It’s no accident that NASA and other institutions are broadcasting the 2012 transit of Venus from observatories on Hawaii. Ancient Hawaiians were skillful sea navigators, and for this they of course needed intense star knowledge. Sitting nearly astride the equator, Hawaii is perfectly situated for viewing both the northern and southern night skies, as this video from NASA Sun Earth Day points out below.
While the Mayans studied Venus particularly closely, accurately predicting its placement in the sky thousands of years into the future, the Hawaiians avidly studied the skies in general. The last king of Hawaii, King Kalakaua, was known as the astronomer king. He and his people welcomed the British when they arrived to observe the transit of 1881.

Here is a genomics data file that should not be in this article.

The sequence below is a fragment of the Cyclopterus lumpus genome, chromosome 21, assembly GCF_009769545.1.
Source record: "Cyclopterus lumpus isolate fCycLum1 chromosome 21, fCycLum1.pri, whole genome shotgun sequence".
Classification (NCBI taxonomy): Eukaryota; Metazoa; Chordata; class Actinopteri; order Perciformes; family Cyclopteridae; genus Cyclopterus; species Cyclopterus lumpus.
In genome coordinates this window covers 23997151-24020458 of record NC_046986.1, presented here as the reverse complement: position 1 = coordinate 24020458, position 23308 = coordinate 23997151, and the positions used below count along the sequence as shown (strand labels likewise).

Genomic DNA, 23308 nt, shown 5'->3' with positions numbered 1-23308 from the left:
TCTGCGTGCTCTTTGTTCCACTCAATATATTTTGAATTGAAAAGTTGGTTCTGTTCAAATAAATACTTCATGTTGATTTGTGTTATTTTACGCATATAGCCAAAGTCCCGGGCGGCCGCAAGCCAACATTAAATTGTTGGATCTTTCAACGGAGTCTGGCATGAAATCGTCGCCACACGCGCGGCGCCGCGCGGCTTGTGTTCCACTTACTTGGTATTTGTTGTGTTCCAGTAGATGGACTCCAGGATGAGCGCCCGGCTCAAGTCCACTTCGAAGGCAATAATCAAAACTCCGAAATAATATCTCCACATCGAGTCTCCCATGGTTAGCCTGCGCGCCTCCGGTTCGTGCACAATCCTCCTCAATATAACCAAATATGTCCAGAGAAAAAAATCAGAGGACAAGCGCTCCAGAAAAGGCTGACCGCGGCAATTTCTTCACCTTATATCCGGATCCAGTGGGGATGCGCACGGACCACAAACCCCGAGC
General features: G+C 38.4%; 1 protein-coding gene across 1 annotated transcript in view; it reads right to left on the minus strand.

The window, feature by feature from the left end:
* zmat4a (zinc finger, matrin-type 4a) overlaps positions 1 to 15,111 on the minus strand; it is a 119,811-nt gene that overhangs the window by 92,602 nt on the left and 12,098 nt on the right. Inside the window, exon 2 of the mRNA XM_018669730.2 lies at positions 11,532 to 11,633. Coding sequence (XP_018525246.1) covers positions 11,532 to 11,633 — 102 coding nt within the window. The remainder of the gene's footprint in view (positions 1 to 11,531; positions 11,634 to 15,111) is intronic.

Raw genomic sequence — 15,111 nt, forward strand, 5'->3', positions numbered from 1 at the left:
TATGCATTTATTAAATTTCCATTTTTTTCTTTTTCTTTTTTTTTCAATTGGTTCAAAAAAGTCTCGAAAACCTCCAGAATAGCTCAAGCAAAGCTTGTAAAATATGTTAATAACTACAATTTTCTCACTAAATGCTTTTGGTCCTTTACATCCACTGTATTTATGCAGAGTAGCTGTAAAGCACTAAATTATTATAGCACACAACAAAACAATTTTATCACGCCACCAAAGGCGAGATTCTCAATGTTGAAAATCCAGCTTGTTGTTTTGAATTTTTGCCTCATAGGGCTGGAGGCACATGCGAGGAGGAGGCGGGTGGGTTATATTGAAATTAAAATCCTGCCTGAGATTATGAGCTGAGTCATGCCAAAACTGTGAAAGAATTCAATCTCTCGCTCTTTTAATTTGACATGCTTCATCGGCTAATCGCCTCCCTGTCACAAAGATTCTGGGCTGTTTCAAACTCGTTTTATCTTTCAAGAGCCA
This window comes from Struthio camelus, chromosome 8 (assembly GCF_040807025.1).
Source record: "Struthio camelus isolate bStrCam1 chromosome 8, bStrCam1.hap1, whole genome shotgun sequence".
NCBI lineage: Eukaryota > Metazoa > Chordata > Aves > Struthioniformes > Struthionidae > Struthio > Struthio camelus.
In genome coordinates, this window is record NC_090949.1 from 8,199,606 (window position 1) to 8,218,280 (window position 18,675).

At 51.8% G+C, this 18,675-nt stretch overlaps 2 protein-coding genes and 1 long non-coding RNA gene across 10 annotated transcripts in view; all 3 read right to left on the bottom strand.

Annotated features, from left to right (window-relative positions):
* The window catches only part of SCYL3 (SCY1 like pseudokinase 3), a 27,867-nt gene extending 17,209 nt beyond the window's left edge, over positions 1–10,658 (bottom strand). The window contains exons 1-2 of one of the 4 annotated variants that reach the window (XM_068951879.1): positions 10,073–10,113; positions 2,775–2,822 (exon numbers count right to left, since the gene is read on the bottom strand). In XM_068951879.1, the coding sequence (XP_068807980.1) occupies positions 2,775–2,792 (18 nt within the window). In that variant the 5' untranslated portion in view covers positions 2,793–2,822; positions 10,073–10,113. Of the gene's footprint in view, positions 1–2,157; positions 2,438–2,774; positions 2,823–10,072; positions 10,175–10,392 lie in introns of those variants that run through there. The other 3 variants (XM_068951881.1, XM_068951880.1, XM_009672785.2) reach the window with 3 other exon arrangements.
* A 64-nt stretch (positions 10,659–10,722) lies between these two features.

Today some of the most important observatories are situated on the archipelago’s highest peaks. Below, some history about Hawaiian astronomy and how it dovetailed with initial contact.
Don’t forget to check out all our other transit of Venus coverage, including who will watch and where the viewing parties are (including online), our online guide to information about the 2012 transit of Venus, and our guide to watching it safely. (Hint: Save those solar eclipse glasses!)